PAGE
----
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Prayer times as wineskins

 A group of us have committed to take at least an hour to pray. And one of our group wrote to say, “It’s been a challenge for me as well to not see this as a legalistic practice. I’m trying to spend more time in worship.”    I wrote back, “I think you are wh…
By Seth Barnes
By Seth Barnes
 A group of us have committed to take at least an hour to pray. And
one of our group wrote to say, “It’s been a challenge for me as well to
not see this as a legalistic practice. I’m trying to spend more time in
worship.” 
 
I wrote back, “I think you are where we all want
to get. We come to grace through structure. The law shows us our need
for grace. A set time and place for church produces an atmosphere of
worship. Even the decision to open our mouths and pray is a form of
structure – a decision made to fill the silence instead of letting it go
unchallenged.
 

Jesus talks about structure using the metaphor of a wineskin – an inanimate container to hold something of great spiritual value. Everything organic and growing in life needs a wineskin. Paintings
need canvas and a frame. Prayer needs a time and place if it is to be as
intimate as God wants it. Jesus went to a place of prayer often and he
spent long stretches in prayer. The trouble comes when we begin to
elevate the structure of a wineskin to a place where it gets in the way of
the thing it contains.

We take the focused time with God because we’re looking for depth and authenticity in our relationship. Is an hour with God enough or too much? Who knows? While Jesus admonished his disciples for not being able to stay awake and pray an hour with him, that was just one instance. Very often it was no doubt more.
 

Spending an hour in prayer and structuring it into five minute segments is a
kind of a wineskin. Having that as a way of jogging my mind into action may be helpful, but it doesn’t hold the “wine” of my prayer time adequately. I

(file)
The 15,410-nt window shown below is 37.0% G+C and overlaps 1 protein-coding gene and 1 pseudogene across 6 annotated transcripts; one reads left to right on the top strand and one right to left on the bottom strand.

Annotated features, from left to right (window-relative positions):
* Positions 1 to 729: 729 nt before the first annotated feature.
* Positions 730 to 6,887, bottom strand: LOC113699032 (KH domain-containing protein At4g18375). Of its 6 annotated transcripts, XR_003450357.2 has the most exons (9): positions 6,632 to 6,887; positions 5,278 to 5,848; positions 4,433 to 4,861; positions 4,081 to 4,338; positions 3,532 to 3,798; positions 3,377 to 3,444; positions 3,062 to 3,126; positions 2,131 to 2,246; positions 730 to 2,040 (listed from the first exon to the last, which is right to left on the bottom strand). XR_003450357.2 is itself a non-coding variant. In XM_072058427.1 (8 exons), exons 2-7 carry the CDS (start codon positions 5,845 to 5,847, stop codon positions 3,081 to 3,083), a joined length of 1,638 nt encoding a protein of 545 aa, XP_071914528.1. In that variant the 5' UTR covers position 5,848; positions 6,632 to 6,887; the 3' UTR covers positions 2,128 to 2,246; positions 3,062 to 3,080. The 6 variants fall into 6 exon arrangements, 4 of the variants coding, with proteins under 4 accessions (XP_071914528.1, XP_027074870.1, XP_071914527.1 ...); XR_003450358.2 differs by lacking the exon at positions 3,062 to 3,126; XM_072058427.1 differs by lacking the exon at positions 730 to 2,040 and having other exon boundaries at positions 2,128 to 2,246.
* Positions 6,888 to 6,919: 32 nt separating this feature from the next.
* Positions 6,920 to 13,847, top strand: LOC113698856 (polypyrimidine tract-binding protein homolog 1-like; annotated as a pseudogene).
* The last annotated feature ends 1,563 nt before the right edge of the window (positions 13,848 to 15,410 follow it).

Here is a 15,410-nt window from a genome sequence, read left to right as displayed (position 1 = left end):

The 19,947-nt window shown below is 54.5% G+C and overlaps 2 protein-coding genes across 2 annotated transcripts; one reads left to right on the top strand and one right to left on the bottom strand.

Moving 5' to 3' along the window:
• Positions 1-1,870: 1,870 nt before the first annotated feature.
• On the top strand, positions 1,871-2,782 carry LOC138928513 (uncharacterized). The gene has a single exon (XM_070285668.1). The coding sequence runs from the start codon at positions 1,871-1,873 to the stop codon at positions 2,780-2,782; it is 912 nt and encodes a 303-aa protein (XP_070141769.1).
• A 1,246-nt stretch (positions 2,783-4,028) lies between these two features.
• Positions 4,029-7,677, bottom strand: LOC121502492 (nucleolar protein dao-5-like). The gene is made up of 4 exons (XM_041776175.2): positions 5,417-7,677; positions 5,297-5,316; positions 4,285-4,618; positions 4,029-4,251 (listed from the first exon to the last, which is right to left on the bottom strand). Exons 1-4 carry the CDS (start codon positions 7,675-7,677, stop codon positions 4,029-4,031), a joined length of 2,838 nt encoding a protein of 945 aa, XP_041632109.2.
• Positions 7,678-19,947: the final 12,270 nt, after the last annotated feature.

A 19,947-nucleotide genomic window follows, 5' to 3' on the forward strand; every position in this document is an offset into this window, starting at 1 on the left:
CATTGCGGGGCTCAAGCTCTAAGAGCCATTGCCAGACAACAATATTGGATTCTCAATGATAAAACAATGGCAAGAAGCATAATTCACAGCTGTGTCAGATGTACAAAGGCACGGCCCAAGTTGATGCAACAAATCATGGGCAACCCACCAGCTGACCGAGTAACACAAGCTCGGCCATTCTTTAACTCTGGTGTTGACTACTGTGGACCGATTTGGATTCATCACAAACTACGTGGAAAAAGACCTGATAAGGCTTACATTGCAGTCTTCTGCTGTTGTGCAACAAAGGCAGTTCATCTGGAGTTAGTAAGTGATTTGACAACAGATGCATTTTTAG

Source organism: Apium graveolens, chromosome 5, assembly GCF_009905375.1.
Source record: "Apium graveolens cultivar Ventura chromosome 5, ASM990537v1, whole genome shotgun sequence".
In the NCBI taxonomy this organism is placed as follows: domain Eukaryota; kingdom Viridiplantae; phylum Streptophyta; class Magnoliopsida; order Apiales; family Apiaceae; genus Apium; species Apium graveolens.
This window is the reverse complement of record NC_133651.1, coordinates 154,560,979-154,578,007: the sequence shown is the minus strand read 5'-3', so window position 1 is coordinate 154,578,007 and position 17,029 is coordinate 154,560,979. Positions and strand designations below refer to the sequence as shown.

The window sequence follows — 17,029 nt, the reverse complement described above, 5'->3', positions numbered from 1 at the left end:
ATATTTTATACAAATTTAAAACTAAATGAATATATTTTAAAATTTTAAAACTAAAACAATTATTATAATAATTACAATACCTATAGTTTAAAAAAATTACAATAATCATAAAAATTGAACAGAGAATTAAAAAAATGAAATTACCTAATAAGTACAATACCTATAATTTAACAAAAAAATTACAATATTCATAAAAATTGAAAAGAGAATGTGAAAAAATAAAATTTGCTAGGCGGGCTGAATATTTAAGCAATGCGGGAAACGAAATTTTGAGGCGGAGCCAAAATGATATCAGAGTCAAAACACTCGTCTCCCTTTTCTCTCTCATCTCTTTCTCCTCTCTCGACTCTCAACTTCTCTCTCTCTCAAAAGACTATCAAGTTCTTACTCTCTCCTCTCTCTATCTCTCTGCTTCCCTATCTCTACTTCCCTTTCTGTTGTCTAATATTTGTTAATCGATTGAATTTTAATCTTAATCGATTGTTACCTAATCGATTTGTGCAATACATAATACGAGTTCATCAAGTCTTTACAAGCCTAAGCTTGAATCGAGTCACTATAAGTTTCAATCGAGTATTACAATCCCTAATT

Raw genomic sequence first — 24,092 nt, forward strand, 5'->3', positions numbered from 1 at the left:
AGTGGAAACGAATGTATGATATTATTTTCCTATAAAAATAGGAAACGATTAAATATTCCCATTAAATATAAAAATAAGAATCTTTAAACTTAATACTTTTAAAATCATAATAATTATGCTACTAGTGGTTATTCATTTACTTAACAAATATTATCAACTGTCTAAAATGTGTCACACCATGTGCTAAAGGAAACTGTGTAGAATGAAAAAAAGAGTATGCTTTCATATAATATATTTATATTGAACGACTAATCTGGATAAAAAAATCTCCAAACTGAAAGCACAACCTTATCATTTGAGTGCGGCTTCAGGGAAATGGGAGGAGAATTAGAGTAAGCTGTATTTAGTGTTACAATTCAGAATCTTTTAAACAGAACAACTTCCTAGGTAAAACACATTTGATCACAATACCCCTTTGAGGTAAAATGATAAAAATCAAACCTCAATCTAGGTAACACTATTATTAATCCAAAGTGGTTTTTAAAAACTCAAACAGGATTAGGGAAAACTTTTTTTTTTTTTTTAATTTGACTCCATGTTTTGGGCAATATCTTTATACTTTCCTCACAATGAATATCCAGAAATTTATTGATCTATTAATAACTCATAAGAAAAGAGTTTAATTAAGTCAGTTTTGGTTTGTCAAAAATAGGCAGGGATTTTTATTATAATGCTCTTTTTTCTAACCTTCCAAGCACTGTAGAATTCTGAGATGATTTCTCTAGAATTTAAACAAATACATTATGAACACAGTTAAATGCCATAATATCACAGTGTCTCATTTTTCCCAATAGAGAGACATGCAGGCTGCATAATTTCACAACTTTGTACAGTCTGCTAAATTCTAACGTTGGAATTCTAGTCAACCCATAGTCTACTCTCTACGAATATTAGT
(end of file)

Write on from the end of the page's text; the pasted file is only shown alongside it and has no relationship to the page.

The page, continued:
spill over into all sorts of random thoughts and journaling. But God
knows that the desire of my heart is intimacy and he meets me in that
place. Some people will thrive on a more structured wineskin, but if
they stick with it long enough, yes, it will become legalism.

Praying through the day is not enough. As a husband, I know that Karen
needs dedicated, focused time with me. She may not ask for it, but when I
purpose to give it to her, it delights her. But our time together can grow stale if I follow a certain structure long enough. Dinner and a movie may work for a month or two, but then become a rote practice. Continue it long enough and it can become drudgery.
 
And our time with God is similar. We may need the structure of an alarm clock and a list of subjects to pray through initially, but at some point we need to allow the Holy Spirit to lead us into new places.

South Korean pastors typically spend three hours a day in prayer and
don’t need a structured approach. Don’t let the objective of intimacy
with the Father be limited by structure, but don’t make the mistake of
not carving out the extended periods of time he wants with you.

Comments (11)

  • I love this Seth. God is not interested in anything but our hearts. I know He loves that you are making Him more approachable by your comments.

    I have this theory about prayer. If we believe, and I do, that God is present with us when we share requests or make our list He does not need to be reminded about the list or told again word for word what we shared or wrote down. Instead, when I pray a list I try to hear what His heart is for that topic and pray what He directs. When in a group I encourage those praying to thank Him for what He will do and to pray as positively as possible within the framework of what we know His Word agrees with.

    I think that worship is prayer. I think that journal writing is prayer. I think that on my face crying is prayer. Anytime that I’m communicating with Him that is prayer.

    There is legalism in anything that elevates itself to importance over Him. Even good things can become idols if they keep you from His will for your life.

    I wrote here recently about AVODAH. This is another pitch for that concept from Hebrew. Anything your hand finds to do – that you should do as unto the Lord. When that is your goal what you offer is elevated by Him from toil/work – service to WORSHIP. Your heart can give time, money, study, dish washing, preaching, or your daily job. All these things are offerings worthy to be elevated given the condition of your heart.